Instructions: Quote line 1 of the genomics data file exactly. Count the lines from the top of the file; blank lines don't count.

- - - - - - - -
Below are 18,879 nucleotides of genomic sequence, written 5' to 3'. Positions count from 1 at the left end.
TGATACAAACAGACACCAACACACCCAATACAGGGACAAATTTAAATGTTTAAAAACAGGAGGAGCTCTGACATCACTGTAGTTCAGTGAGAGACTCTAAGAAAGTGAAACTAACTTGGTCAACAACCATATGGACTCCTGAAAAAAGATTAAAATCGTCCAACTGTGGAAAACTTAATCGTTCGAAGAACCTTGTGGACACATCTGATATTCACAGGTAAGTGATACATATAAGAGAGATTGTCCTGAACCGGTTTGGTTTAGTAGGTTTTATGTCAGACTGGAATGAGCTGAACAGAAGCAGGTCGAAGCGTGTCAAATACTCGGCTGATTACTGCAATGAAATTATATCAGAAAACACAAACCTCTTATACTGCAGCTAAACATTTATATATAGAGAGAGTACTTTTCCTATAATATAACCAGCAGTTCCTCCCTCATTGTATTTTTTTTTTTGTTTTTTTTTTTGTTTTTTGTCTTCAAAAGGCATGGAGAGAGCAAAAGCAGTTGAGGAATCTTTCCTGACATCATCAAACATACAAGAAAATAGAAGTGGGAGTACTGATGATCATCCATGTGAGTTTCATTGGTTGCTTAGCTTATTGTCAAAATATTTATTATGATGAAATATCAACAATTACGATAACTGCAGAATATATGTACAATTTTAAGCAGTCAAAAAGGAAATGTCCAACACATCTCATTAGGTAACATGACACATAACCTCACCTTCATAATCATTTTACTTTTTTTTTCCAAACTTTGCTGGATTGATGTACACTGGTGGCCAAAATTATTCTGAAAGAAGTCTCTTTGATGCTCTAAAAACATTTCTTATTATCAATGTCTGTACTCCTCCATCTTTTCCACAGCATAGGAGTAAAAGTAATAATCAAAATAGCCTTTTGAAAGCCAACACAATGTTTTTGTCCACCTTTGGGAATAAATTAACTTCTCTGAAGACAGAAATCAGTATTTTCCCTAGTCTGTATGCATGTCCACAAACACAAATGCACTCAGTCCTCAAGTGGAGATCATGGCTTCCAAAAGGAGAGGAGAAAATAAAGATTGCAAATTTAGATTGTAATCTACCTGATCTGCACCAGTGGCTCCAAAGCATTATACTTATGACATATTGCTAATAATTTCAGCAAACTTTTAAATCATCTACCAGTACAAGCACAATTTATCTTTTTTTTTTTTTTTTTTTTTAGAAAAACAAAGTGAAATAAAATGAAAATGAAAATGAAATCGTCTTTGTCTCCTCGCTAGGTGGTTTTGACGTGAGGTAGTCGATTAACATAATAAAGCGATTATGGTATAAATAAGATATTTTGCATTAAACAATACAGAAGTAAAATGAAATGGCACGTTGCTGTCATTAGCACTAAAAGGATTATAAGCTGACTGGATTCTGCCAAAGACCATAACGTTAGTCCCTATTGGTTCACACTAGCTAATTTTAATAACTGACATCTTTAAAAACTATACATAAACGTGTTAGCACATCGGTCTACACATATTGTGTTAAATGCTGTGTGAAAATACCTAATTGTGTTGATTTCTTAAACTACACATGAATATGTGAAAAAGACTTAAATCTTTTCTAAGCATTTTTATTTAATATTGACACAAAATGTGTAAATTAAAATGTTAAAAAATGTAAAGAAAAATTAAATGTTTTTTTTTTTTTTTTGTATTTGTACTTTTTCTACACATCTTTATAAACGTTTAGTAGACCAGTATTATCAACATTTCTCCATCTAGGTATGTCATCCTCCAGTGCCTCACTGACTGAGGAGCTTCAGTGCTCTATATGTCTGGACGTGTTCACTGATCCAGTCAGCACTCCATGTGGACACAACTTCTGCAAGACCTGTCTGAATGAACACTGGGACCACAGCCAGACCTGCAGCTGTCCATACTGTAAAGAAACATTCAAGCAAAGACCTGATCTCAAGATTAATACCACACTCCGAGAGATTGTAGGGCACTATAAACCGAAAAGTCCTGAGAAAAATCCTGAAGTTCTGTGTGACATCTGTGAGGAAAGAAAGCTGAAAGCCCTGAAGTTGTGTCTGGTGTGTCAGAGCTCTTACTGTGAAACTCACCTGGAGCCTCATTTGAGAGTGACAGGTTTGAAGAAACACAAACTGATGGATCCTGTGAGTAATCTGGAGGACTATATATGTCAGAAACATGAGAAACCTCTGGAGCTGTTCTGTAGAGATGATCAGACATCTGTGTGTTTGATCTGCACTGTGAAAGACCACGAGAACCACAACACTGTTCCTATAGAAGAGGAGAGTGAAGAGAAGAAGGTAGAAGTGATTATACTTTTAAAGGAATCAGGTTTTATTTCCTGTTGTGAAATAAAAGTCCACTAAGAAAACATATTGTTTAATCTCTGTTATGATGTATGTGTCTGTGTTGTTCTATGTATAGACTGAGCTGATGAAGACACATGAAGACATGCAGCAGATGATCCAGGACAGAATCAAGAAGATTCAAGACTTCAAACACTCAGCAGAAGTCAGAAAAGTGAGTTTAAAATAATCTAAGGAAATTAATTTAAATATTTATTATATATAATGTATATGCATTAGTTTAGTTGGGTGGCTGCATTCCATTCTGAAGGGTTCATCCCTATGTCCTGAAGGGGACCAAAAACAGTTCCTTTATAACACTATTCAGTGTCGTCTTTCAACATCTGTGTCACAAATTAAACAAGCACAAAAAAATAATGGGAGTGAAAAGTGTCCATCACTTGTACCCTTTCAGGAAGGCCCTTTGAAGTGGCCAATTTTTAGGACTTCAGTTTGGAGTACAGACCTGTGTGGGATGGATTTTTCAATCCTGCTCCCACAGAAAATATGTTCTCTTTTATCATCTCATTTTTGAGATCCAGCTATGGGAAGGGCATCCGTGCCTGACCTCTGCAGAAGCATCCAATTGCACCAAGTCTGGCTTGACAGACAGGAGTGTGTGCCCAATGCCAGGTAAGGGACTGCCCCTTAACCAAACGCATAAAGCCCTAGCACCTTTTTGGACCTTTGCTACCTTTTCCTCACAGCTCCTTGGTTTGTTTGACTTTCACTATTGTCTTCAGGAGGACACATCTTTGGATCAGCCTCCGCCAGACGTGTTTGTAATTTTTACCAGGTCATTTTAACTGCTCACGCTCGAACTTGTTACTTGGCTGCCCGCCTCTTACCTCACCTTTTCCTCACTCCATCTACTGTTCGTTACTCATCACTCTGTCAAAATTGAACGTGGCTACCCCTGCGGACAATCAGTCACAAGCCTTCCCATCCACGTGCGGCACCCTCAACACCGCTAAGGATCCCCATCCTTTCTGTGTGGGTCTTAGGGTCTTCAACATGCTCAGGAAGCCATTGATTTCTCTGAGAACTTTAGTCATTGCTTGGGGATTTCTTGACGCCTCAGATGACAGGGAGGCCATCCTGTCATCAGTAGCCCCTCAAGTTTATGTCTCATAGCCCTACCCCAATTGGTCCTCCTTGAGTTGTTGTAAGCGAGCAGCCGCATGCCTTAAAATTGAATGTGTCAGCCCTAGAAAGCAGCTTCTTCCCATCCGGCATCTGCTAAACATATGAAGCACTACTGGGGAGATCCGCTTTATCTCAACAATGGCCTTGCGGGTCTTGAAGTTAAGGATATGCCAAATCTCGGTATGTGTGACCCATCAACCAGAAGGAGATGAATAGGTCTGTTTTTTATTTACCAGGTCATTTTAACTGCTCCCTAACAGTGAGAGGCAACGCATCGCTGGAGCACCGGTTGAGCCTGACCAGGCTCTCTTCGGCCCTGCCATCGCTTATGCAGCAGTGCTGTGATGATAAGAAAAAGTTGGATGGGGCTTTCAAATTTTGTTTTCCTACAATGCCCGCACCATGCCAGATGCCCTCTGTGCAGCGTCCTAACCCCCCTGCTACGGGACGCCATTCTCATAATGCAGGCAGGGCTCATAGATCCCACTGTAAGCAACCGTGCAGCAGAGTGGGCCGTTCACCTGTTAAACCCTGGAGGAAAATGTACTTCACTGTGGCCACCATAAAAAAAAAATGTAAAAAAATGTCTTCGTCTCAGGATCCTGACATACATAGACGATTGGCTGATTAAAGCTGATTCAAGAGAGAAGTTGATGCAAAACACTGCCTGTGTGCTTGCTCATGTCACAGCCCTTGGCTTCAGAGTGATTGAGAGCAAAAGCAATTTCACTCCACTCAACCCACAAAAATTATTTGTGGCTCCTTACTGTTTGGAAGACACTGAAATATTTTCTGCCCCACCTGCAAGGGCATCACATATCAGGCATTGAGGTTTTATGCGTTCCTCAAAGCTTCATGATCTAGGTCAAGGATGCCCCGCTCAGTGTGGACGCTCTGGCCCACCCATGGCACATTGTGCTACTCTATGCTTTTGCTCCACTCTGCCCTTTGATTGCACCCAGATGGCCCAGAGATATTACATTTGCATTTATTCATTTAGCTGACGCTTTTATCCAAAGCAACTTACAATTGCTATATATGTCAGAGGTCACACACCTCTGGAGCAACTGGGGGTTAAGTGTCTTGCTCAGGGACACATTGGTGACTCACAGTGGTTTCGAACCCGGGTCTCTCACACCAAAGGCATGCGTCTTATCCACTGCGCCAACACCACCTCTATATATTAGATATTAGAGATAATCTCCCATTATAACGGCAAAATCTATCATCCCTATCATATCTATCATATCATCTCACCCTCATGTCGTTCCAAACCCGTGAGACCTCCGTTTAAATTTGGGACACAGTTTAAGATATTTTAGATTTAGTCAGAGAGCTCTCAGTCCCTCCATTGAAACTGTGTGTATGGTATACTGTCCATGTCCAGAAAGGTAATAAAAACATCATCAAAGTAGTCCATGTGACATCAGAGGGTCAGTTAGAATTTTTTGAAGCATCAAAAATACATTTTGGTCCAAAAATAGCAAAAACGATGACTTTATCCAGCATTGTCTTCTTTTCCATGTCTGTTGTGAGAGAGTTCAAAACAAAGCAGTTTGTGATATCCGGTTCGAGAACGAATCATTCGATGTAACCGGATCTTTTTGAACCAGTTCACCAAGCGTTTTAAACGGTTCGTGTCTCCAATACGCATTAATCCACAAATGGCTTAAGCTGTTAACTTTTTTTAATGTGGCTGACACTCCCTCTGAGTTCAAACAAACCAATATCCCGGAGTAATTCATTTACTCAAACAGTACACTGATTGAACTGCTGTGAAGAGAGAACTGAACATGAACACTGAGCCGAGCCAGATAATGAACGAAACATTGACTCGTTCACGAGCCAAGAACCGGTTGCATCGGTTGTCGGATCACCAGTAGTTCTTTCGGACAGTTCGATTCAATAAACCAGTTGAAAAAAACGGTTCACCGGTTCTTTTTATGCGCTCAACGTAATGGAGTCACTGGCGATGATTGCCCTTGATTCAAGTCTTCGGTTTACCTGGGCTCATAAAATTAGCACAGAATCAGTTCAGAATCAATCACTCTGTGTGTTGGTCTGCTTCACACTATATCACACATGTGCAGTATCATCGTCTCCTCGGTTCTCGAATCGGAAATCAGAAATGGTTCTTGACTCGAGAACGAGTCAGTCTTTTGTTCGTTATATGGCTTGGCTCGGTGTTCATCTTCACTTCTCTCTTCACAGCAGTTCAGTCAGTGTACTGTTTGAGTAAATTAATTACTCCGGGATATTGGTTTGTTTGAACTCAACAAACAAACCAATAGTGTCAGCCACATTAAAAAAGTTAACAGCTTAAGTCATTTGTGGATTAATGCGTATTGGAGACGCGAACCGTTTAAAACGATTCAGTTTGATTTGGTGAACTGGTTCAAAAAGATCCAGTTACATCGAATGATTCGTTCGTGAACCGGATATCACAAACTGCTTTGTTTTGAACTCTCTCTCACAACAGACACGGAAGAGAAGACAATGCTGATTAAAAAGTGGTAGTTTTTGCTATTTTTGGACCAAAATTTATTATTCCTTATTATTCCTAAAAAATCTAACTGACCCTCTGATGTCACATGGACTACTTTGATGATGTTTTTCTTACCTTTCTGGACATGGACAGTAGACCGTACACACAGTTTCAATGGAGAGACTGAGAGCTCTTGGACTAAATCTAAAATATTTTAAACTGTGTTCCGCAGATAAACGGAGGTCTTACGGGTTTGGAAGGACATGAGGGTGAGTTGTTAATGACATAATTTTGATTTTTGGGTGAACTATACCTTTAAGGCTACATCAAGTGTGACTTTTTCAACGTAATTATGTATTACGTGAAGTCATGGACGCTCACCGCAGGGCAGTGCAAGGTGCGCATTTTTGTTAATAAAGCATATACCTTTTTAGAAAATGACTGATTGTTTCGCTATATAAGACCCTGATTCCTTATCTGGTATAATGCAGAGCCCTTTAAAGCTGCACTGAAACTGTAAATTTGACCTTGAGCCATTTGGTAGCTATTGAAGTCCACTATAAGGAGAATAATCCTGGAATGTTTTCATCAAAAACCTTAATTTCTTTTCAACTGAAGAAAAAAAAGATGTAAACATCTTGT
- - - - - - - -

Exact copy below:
Below are 18,879 nucleotides of genomic sequence, written 5' to 3'. Positions count from 1 at the left end.